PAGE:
U.S. Military Expects to Meet Training Goal for Iraqi Security Forces

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By Josh White
Washington Post Staff Writer
Wednesday, June 28, 2006

U.S. military commanders expect to meet their goal of training and equipping more than 325,000 members of the new Iraqi security forces by the end of this year, an important step in developing Iraq's self-defense, Lt. Gen. Martin Dempsey, who leads the training effort, said yesterday.

Top officials remain optimistic that they will meet targets that call for training 137,000 troops for the Iraqi military and 188,000 people for Interior ministry units such as local police and the border patrol. But they warned that there is a long way to go before the Iraqis will be able to independently fight the insurgents.

"It's just not appropriate yet to be thinking in terms of independent anything in Iraq," Dempsey said. "This, remember, is a nation at war, and although they have taken responsibility for battle space, and large swaths of it . . . they are not independent at this point in time."

Dempsey, speaking to reporters at the Pentagon yesterday, said that Iraqi army troops are becoming increasingly capable as time goes on and that they share combat efforts with U.S. and coalition forces. Still, the Iraqi forces are not yet able to operate on their own, and the fact that they are learning while facing combat has created hurdles.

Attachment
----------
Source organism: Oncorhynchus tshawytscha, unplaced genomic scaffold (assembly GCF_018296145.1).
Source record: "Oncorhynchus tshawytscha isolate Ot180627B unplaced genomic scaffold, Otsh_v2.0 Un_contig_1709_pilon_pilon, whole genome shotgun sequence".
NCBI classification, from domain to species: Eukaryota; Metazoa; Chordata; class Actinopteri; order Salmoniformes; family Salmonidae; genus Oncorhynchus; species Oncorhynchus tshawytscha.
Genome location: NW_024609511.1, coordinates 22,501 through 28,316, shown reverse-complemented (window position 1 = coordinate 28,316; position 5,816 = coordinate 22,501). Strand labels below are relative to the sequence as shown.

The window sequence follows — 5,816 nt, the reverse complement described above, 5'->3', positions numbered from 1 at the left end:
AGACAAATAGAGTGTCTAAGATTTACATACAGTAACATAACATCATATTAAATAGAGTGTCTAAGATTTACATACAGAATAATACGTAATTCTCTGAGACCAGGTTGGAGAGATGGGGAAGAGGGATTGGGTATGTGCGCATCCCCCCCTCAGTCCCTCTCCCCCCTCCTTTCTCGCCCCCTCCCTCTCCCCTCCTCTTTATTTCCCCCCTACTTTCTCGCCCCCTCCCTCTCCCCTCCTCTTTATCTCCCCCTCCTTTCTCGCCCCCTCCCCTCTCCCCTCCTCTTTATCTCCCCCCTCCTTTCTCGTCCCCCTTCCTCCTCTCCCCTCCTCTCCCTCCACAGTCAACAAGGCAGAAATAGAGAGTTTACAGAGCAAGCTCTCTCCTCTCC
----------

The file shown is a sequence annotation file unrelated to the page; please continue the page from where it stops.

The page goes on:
The development of Iraqi security forces is the cornerstone of the U.S. plan to give the new Iraqi government control of the war-torn nation. Even if the desired number of troops becomes available in six months, Dempsey said, they will need time to develop before they can take control from U.S. forces, especially in the contested areas of Baghdad and Anbar province to the west.

Nor are U.S. military leaders saying that a trained Iraqi military means that U.S. forces can leave Iraq soon.

"It's my belief . . . that we're going to be in Iraq for a long time," Gen. Peter J. Schoomaker, the Army chief of staff, told the House Armed Services Committee yesterday. "It's open-ended."

Dempsey said major progress has been made in the development of the Iraqi police, which number more than 100,000. He said officials expect 24,000 of 25,000 members of the border police will be trained and equipped by the end of July. And U.S. officials plan to provide nearly 2,800 armored Humvees to Iraqi forces to fight the insurgency.

Dempsey said the training effort's biggest challenge is finding capable leaders. In an effort to find 2,500 officers, trainers recalled about 3,800 who were in Saddam Hussein's military. After screenings and a six-week training program, 1,800 remained. But Dempsey said three military academy classes have produced 2,500 newly minted officers.

Staff writer Thomas E. Ricks contributed to this report.


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